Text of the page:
A Giving Side

Members Reach Out with Scholarships and Opportunity

By Jay Gonzales

Steve Pearl didn’t have to be president of the board of Tucson Country Club to know there’s at least one thing the membership has in common. 

“If you’re a member of Tucson Country Club, you have been successful and fortunate,” said Pearl, the immediate past president at the club. “And if you have been rewarded in life − if you’re successful and fortunate − you owe something back.”

It’s a premise backed by action by the membership at Tucson Country Club as the club celebrates its 75th anniversary.

Pearl, a member of Tucson Country Club since moving from Chicago a dozen years ago, said he sought out a club that has most of what everyone wants in a club – great golf, great amenities, great camaraderie and great people.

What he found at Tucson Country Club was one more characteristic that was important to him – giving.

“I want to be around people that think the way I do,” he said, noting not politically speaking. “I want to be around people that want to give back.”

Ryan Davis, the general manager at the club couldn’t agree more. It’s an aspect of the club that he is making sure is part of a vision for the future.

“I think…people are really seeing our philanthropic side and the interest by the club in giving back,” Davis said, alluding to a partnership with San Miguel High School to provide work-study and scholarship opportunities. A partnership with the University of Arizona men’s and women’s golf teams is another example of community outreach.

Members can also contribute to a Patriot Legacy Fund which provides education assistance through Folds of Honor Arizona to families of military members who have been disabled or killed. Families of first responders were recently added to be eligible for the education funding. Once a year, the club invites service members to a breakfast and golf tournament at the club, held in late November.

The work/study program with San Miguel is in its early stages as part of the Western Golf Association’s Evans Scholarship program which has been around for decades.

Working with The First Tee – Tucson and the WGA, Tucson Country Club established a youth caddie program as an opportunity for caddies to earn an Evans Scholarship. The scholarship covers housing and tuition for the recipient at one of 21 universities that are part of the program. Scholarships are awarded to caddies with outstanding character, a strong caddie record, excellent academics and limited financial means, Pearl said.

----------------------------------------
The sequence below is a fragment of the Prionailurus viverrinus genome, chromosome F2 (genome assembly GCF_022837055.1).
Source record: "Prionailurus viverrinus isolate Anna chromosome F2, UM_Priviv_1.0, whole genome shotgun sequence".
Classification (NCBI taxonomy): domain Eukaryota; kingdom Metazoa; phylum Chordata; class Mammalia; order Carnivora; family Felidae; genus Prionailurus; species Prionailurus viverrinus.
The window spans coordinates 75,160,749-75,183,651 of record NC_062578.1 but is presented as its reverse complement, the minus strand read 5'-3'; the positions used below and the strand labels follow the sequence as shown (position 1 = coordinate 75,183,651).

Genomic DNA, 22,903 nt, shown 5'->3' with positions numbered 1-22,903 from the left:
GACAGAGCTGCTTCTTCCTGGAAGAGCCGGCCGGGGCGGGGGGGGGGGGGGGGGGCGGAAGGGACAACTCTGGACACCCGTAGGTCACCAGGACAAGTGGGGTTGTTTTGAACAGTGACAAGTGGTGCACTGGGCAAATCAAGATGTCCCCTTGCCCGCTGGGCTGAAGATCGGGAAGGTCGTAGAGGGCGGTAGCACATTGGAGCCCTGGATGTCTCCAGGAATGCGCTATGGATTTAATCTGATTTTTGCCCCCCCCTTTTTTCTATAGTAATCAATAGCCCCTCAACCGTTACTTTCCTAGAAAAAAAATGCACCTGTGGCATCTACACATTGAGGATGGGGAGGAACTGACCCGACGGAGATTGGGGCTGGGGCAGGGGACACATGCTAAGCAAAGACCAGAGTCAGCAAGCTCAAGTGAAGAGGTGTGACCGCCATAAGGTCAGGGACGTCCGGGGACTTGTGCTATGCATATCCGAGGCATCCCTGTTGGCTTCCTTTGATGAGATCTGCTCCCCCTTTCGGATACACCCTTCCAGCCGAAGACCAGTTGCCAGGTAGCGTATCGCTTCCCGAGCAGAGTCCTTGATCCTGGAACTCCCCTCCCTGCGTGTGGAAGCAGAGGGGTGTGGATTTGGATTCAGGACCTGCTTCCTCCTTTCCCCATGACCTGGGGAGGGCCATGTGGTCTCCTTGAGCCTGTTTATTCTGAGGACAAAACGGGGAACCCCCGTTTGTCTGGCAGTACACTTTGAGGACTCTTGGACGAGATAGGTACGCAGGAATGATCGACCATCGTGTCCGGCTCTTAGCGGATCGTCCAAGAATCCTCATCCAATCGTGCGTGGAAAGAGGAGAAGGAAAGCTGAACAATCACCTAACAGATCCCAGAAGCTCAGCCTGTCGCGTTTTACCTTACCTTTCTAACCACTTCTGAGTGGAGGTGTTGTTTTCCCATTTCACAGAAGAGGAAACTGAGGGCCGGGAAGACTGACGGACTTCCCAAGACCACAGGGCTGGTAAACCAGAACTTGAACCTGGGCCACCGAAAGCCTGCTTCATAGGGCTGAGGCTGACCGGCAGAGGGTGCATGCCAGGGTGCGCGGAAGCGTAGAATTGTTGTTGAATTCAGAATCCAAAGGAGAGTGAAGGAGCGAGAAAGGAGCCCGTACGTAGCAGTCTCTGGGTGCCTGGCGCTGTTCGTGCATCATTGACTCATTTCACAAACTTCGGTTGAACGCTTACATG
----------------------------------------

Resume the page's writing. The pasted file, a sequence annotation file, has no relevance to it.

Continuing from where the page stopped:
He administers the program for Tucson Country Club as a member of the WGA. Since the program began at the club two years ago, it hasn’t had its first Evans Scholar because caddies must accumulate a certain number of “loops,” another word for serving as a caddie for a round of golf.

But despite those rules, club members have seized this opportunity to help and mentor the kids. And for these young people to get quality time with successful entrepreneurs can be priceless for them.

Pearl said a group of six members contributed $125,000 to fund a scholarship on their own. And other members are finding ways to give through mentorship, or even business connections.

Pearl said he asked one of his caddies during a round what she wanted to do as a career. She was very specific, Pearl said, in saying that she wanted to be an FBI agent specializing in counterterrorism.

“I’m thinking, ‘Wow, for a 17 year old that’s really specific,’ ” Pearl recalled. After a discussion with the caddie’s parents and a few phone calls, the caddie was put in touch with the right people and ended up with an FBI internship.

“We lost a caddy, and I don’t know how good that was, but we were able to help a young person with her goals.”

In the end, that is the essence of the caddie program, said Club President Chet Nowak. 

“It’s two-way mentoring,” Nowak said. “I enjoy talking with them during the 3½ hours we play golf. I’m learning from them as much as they’re asking questions about what I did in my career.”

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